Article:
From: Andy Little (andy_at_[hidden])
Date: 2006-06-08 05:17:36
"Noel Belcourt" <kbelco_at_[hidden]> wrote in message
> Please always explicitly state in your review, whether you think the
> library should be accepted into Boost.
> Boost clearly needs a dimension/unit analysis library but I believe
> there is a much smaller, leaner library hiding inside PQS. I recommend
> we do not accept PQS at this time and explore smaller, lighter weight
> solutions including a possibly revised PQS.
Which bits are superfluous?
> You might want to comment on the following questions:
> - What is your evaluation of the design?
> Seems like a lot of effort went into getting input and output of
> quantities correct.
> - What is your evaluation of the implementation?
> Too big. I believe this problem can be solved with significantly less
Ok. Your challenge is accepted.... :-)
> - What is your evaluation of the documentation?
> Good although I didn't read it all.
Ok. Thanks !
> - What is your evaluation of the potential usefulness of the library?
> The scientific community has a real need for a library to enforce
> consistent unit handling.
> - Did you try to use the library?
> Yes, I got a couple of "ambiguous use of partial specialization" and
> "illegal explicit template specialization" errors with CW 10 on Darwin.
> I'd still like to do some side by side comparisons of compile times
> with another PQS-like library but haven't had time yet.
FWIW I am reasonably proud of compile time performance, but would be very happy
if it can be improved.
> - How much effort did you put into your evaluation?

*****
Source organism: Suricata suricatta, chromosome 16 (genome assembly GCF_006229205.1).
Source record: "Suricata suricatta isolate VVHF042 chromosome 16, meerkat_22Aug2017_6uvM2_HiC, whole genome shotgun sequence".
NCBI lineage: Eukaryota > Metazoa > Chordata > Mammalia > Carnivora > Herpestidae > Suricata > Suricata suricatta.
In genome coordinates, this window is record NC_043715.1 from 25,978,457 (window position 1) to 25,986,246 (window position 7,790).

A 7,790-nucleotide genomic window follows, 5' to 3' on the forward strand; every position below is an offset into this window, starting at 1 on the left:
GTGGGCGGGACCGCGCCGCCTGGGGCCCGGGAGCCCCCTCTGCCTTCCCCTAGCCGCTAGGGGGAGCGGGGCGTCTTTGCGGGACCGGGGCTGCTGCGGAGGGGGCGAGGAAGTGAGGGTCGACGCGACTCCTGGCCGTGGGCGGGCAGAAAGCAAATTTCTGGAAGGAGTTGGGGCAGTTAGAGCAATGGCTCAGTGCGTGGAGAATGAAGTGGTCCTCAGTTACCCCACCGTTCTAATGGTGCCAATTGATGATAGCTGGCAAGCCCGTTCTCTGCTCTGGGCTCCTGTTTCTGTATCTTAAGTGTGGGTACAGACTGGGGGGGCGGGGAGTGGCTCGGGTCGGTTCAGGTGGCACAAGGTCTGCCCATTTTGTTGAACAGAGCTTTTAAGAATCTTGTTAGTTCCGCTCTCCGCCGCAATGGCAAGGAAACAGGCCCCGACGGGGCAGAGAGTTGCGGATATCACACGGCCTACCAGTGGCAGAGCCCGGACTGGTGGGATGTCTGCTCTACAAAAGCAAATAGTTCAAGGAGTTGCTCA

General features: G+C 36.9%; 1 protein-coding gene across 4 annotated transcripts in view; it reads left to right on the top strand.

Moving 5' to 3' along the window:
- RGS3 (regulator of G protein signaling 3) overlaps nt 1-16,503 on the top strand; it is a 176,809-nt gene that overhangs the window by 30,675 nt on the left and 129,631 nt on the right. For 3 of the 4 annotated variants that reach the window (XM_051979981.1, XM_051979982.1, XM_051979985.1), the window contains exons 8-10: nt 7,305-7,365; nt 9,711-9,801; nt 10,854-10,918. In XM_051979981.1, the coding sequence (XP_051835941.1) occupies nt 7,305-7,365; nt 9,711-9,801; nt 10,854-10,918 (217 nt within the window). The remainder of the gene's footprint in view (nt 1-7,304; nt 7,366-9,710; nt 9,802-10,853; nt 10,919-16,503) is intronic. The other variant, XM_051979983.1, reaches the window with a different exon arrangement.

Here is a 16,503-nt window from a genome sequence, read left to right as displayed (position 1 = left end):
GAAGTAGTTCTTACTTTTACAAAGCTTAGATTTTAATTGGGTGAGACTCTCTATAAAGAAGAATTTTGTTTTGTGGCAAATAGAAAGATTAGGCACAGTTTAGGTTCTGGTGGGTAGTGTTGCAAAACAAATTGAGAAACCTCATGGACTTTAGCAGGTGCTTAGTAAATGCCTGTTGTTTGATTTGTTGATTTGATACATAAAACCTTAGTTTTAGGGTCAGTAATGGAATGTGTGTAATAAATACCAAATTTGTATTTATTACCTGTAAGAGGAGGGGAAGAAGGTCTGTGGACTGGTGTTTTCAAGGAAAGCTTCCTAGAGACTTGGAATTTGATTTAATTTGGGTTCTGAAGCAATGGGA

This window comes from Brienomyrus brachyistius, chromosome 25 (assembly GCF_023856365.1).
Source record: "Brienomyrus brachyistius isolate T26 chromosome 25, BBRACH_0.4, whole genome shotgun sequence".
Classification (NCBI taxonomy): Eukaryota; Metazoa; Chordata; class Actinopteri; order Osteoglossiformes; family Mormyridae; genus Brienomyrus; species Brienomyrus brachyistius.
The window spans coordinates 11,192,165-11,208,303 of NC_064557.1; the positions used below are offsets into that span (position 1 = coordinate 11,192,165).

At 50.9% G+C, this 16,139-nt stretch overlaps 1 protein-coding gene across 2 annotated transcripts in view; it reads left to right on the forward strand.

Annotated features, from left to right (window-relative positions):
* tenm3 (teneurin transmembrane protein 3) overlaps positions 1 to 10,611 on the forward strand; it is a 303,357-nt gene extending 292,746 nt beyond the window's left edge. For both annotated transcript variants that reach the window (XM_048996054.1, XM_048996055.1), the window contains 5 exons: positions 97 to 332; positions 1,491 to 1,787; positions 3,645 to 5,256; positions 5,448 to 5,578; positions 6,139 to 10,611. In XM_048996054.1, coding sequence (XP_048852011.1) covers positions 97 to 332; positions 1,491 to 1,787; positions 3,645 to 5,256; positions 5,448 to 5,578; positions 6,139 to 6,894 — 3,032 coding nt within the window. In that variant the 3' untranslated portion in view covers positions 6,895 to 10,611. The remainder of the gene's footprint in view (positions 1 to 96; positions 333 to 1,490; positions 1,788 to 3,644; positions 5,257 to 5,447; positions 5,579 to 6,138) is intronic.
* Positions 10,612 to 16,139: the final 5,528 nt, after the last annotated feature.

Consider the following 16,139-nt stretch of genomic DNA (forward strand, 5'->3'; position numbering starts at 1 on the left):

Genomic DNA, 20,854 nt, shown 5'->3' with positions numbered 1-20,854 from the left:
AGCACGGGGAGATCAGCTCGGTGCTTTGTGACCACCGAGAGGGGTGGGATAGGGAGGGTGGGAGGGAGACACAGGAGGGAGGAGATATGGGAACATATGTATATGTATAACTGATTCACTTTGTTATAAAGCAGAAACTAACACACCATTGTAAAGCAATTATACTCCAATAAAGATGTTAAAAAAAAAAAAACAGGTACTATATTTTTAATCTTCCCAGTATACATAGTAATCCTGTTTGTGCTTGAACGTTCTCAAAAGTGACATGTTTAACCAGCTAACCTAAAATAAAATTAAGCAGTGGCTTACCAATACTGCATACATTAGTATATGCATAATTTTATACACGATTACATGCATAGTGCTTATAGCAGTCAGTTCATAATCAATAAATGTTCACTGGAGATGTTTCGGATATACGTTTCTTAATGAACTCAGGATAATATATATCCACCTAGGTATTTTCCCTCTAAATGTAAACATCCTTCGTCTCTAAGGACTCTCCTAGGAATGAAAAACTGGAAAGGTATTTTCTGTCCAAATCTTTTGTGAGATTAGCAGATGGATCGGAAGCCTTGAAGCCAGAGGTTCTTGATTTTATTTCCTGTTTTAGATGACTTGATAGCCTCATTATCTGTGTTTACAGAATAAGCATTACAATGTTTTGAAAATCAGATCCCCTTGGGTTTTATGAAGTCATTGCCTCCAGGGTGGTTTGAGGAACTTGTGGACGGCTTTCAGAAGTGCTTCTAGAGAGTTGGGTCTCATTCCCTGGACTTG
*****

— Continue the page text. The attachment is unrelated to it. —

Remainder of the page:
> A few hours assessing capability and possible integration into our
> finite element codes.
> - Are you knowledgeable about the problem domain?
> I am knowledgeable about the domain.
> I have some questions and general observations for Andy.
> 1) Can you give examples of the typical use cases for the proposed t2
> and t3 quantities?
A typical use case for t2_quantity might be as a variable in a drop down list.
The user selects a particular unit. A t2_quantity can record their selection.
Typically only a few units are required. FWIW there is an implementation of
t2_quantity in a previous version of pqs:
The name rt_quantity is used there rather than t2_quantity.
Examples of use are :
<pqs_2-00-02/examples/bladecalc_example.cpp> (See the scratch struct in
A typical possible use case for the t3_quantity is to read an XML database and
construct a quantity from the data there. OTOH that hasnt been implemented so
far. Relevant info might be http://unitsml.nist.gov/
They are both cases of increasing amounts of the data that is arriving at run
time rather than compile time.
> 2) I'm concerned that the derived dimensions have to implement three